I am the Yang Water Snake!

Today the Chinese celebrate their New Year by welcoming in the sixth sign of the Chinese lunar Zodiac, represented by the Snake ~

snake_chinese_year“Mine is the wisdom of the ages, I hold the key to the mysteries of life, casting my seeds on fertile ground, I nurture them with constancy and purpose. My sights are fixed. My gaze unchanging. Unyielding, inexorable and deep, I advance with steady, unslacked gait, the solid earth beneath me. I am the Snake”. (The Handbook of Chinese Horoscopes).

“The animal that hides in your heart”

The Chinese Lunar Calendar names each of the twelve years after an animal. Legend has it that the Lord Buddha summoned all the animals to come to him before he departed from earth. Only twelve came to bid him farewell and as a reward he named a year after each one in the order they arrived. First came the Rat, then the Ox, the Tiger, Rabbit, Dragon, Snake, Horse, Sheep, Monkey, Rooster, Dog, and finally the Boar. The Chinese believe the animal ruling the year in which a person is born has a profound influence on personality, saying: “This is the animal that hides in your heart.”

chinesezodiacchart

The Chinese Zodiac is more than just a cycle of 12 animals. It is a complete cycle of 60 lunar years made up of each of the animal signs combined with the 5 main elements: Metal, Wood, Water, Fire and Earth.  12 x 5 = 60 years. So far, so good! But it gets even more complex with further subdivisions of the elements into active and passive sides. The Active side is identified as positive, yang or male, (the Rat, Tiger, Dragon, Horse, Monkey, and Dog) whereas the Passive side is negative, yin or female (the Ox, Rabbit, Snake, Sheep, Rooster and Boar). Each animal has a fixed element assigned to it but each year has a changing element associated with it.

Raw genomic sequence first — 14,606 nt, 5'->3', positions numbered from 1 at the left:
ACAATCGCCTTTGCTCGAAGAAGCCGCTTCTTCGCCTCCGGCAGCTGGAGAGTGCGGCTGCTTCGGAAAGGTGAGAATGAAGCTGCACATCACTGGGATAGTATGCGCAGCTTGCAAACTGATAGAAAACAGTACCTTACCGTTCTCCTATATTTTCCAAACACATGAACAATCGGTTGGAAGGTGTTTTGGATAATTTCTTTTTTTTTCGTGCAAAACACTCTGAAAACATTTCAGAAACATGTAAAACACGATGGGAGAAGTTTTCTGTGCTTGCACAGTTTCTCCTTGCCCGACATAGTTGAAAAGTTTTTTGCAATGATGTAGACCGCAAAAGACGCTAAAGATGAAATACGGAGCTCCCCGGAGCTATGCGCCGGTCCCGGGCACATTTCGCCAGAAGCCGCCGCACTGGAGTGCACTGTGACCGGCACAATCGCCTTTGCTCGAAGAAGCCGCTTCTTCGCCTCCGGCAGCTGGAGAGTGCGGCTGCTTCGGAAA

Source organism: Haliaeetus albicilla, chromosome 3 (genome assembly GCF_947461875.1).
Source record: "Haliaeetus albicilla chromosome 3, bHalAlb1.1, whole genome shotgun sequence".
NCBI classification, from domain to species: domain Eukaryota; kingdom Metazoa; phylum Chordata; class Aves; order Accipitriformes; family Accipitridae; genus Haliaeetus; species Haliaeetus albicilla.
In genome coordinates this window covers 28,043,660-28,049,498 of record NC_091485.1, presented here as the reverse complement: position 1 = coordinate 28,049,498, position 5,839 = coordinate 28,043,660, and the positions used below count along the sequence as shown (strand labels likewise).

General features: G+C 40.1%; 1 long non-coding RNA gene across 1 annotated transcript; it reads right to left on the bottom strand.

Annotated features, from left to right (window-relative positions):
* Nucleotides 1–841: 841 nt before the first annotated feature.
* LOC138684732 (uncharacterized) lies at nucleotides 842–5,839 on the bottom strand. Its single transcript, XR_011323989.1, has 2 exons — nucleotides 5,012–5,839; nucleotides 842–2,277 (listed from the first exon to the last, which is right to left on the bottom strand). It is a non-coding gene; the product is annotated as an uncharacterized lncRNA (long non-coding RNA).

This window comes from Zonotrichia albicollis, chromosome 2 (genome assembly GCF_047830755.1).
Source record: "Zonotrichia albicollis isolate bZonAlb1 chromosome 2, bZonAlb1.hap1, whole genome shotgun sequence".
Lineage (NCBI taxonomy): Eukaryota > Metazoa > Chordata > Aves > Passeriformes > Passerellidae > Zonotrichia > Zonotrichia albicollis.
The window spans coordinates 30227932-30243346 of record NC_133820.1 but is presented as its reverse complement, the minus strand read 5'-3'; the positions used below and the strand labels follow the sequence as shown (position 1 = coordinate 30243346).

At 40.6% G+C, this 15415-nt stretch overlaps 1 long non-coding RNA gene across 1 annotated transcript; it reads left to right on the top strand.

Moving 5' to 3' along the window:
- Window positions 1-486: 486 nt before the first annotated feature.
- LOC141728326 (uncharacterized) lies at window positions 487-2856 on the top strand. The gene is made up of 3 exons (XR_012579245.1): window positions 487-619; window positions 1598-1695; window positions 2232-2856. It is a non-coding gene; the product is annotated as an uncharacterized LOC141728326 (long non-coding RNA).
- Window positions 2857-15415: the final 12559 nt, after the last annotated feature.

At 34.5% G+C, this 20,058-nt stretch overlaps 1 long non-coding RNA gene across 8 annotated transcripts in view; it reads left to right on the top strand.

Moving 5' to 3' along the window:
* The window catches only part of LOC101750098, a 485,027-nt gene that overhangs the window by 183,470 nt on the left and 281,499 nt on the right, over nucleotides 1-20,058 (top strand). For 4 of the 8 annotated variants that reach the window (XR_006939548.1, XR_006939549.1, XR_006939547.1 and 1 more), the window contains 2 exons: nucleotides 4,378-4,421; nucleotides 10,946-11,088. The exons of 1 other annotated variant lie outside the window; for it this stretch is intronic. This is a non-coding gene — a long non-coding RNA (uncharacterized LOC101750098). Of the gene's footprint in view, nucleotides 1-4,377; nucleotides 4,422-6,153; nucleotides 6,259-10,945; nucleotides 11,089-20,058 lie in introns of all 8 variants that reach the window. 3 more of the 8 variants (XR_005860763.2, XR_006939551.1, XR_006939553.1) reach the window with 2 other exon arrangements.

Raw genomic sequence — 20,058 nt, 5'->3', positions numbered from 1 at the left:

wter snake

In Your Element

According to the Chinese Zodiac, this year, today in fact, starts a positive or Yang Water year. The fixed element of the Snake however is Fire, with a negative or Yin side. The unique feature of such a calendar is that all information about time – year, month, day and hour are presented in terms of the five basic elements, which are believed to be the basic components of everything in the Universe. The relationship between the five elements accurately helps one predict what is to come by way of one’s fortunes and thus, one can by using this knowledge, multiply the good luck or minimize the bad luck in one’s life. So in our story, the fixed characteristics of the Yin Fire Snake will be tempered by the characteristics of the Yang Water Year of 2013.

The Snake, the symbol of yin, female energy, is believed to be enigmatic and full of unspoken mysteries. It is associated with qualities such as influence and insight, intellect, determination and power, and represents material possessions. A symbol of happiness and auspiciousness, the ancient Chinese believed that a Snake in the house was a good omen because it meant that the family would always be free from want. But it also represents the ability to strike at will, quickly and powerfully!

five_elements

What does it all mean?

As we slither into the Year of the Snake it seems that there is no reason to be squeamish! The year of the Yang Water Snake will apparently bring unexpected changes, instability, and changeability. That is why the Chinese say that it is important in the year of the Snake to plan everything beforehand, and evaluate adequately before taking any actions. One needs to be more careful and cautious than ever. So there you go!

Famous people born  in the Year of the Snake inlcude Pablo Picasso, Howard Hughes, Greta Garbo, Abraham Lincoln, Mao Tse-tung, John F. Kennedy, Indira Gandhi

Traditions and Customs for the Chinese New Year

  1. Cleaning the house thoroughly in order to sweep away any negative energy and making space for good fortune to enter.
  2. Decorating windows and doors with red coloured paper and poems with themes of wealth, long life and happiness. The colour red is considered auspicious.
  3. Exchanging presents and giving children money in red paper envelopes.
  4. Wearing new clothes.

 

So Happy New Year – again! And again and again and again…

The Pagans celebrated theirs already at Samhain on November 1st,  the Christians on January 1st, the Chinese today, Tibetan celebrations will start on March 5th, the Hindus sometime in mid April (it differs from region to region), the Jewish will observe theirs on September 28th, and the Islamists later on in November!

What ever you believe in and wherever you are – have a good start!

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